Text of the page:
Experts Are Divided On Ruble Trajectory

MTAs the ruble briefly crossed a Central Bank-set trading band Thursday, a panel of top economic minds debated at a Troika Dialog forum whether the currency would stay at its current level or drop like an anvil.
The ruble will stay at its current level -- or it will drop like an anvil. Gradual devaluations were a brilliant move -- or the height of idiocy.

As the ruble flirted with the 41 level against the dollar/euro basket on Thursday, the only thing a panel of experts at the Russia Forum 2009 could agree on was that predicting the currency's future direction would not be easy.

The ruble slid to as low as 41.0099 against a basket of 55 cents and 45 euro cents, sending it to as low as 36.4 per dollar and 46.7 per euro.

Some felt that the currency's present levels were sustainable, at least in the near term.

"Through the process of gradual devaluation, the ruble is back to where it was in 2004, when the price of oil averaged $37 per barrel," said Martin Gilman, director of the economic policy center at the Higher School of Economics. "That's a pretty fair price."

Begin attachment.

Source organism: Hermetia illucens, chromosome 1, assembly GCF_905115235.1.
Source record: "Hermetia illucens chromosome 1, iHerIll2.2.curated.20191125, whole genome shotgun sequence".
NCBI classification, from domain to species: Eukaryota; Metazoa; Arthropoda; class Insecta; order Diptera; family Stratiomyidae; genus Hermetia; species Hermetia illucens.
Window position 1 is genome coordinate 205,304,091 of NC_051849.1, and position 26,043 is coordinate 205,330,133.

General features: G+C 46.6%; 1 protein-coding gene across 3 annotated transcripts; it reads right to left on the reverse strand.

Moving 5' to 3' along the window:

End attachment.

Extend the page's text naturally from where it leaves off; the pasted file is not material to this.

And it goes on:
Gilman said further ruble fluctuations would be tied to the relative strength of the U.S. dollar, the government's future monetary policy and oil prices. Russia's Urals blend crude traded at $43.01 per barrel on Thursday.

"Interest rates have got to rise, holding rubles has got to be desirable," he said. "And if we see the same rates of inflation that we did in January, the real ruble won't hold these levels for long."

Other participants of the five-member panel, however, said the ruble had only one direction to go -- down.

"If you create an easy one-way bet on depreciation, it quickly becomes the investment that everybody wants to get into," said Raghuram Rajan, a professor of finance at the University of Chicago's graduate school of business and economic adviser to the prime minister of India, referring to the government's policy of gradual depreciation.

"The sooner you end this kind of investment opportunity, the better it will be."

Another expert put it even more succinctly.

"Whenever a central bank anywhere in the world has drawn a line in the sand, it has never, ever held," said Jim Rogers, an international investor and co-founder, along with George Soros, of the Quantum Fund. "The market has more money than any central bank."

And at least one panel member scoffed at the entire idea of predicting anything at all.

"Anyone analyzing the ruble based on commodity prices had better wake up," said Nassim Taleb, an author and professor at New York University.

"If someone told you exactly what was going to happen in the world economy a year from now, you still would not be able to forecast commodity prices."

Not to be deterred, however, Rogers ventured one of the more dire predictions of the day in an interview with Bloomberg television.

"I am not optimistic about the continuous stability of Russia," the Singapore-based investor said. "There's a good chance Russia will continue to disintegrate into more than one country."